On the way to the mainstream: The future of ESG investments [Download].


In the last decade, a quiet revolution has taken place in the world of investment; now environmental, social and governance (ESG) investments are becoming mainstream. By the end of 2016, ESG investment strategies accounted for approximately one quarter of all professionally managed assets, and our research suggests that this number will only increase.

Click here to download the full Vantage report.

Although responsible investing has gained momentum since the 2008 financial crisis, two landmark agreements marked a turning point for the movement: the signing of the UN Sustainable Development Goals (SDGs) by world leaders in September 2015, followed by the Paris Climate Change Accord later that year. These ambitious charters, which are designed to address the most urgent problems facing humanity – including climate change, acute hunger and poverty – require investments of more than $7 billion per year (or twice the US federal budget) – mainly in developing countries.

It is encouraging that private funding is increasing. In the period following the adoption of these agreements, the volume of assets covered by the Principles of Responsible Investment (PRI) has increased by 40%. Institutional investors – including the world’s leading sovereign wealth funds, pension funds and insurance companies – are increasing their ESG-oriented investments. Philanthropic foundations are now linking their investments to SDGs, and in the US, while the current government has withdrawn from the Paris Agreement, nearly 2,000 investors and companies have said, “We’re still in it.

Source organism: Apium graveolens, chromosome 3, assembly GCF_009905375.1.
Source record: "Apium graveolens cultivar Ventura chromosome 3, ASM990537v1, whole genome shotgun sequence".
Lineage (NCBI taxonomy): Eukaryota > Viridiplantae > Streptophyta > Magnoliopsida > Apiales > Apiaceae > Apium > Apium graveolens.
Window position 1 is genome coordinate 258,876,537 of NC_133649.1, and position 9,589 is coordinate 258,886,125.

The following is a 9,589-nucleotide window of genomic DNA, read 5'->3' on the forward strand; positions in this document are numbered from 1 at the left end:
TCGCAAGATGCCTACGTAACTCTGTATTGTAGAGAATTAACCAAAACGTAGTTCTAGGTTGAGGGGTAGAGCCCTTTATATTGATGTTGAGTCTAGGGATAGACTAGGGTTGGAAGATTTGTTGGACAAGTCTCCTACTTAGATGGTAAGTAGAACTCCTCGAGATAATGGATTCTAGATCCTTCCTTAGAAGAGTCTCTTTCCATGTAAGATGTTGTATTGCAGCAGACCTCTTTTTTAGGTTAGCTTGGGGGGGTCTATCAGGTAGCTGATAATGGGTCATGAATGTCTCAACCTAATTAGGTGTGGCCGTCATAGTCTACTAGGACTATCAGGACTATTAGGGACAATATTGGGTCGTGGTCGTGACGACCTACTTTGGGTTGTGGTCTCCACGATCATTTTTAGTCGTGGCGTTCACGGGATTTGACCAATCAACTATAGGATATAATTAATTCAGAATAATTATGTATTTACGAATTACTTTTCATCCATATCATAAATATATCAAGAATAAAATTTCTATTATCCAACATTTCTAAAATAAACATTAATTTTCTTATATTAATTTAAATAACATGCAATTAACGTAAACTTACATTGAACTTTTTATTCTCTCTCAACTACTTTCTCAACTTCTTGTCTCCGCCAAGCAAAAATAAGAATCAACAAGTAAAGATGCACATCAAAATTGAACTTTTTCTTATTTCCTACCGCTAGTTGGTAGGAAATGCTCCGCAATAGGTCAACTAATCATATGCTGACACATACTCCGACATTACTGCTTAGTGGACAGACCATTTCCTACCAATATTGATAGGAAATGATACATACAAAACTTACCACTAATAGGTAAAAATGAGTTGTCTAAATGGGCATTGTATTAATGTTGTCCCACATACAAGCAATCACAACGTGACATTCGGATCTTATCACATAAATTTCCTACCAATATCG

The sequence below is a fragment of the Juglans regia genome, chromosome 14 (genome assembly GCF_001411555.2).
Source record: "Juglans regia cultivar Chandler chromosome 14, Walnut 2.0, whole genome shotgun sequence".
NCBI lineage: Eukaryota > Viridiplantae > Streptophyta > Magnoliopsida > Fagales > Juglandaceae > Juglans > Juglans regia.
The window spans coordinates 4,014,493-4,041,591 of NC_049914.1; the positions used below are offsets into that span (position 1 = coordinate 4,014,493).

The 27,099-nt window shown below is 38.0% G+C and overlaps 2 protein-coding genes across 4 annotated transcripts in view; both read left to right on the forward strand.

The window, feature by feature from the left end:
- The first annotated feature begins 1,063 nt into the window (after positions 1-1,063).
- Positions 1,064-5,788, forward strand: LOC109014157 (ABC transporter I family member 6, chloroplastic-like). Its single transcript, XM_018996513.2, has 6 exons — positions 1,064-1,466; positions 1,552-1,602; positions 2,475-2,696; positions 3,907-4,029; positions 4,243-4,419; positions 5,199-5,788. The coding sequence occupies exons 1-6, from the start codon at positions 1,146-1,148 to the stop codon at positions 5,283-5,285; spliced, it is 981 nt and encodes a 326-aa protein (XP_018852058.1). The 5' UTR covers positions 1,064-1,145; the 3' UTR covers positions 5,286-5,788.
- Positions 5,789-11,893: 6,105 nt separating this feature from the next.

Where financiers are not forced to act, they are pushed. The same institutional investors are demanding greater disclosure of ESG issues or are taking action through shareholder resolutions; some are beginning to divest controversial sectors such as tobacco, weapons and coal. Regulators in France (and soon throughout the EU) are requiring companies and financial institutions to report on their ESG performance; in the US, companies are increasingly facing climate-related litigation.

There is also much positive news to report. Investment and index performance data show that incorporating ESG information can actually increase returns and reduce volatility; our survey participants and the investors we spoke to agree that integrating ESG information can improve the risk-return profile of investments and give investors a “new picture”.

Click here to download the full Vantage report.


Leave A Reply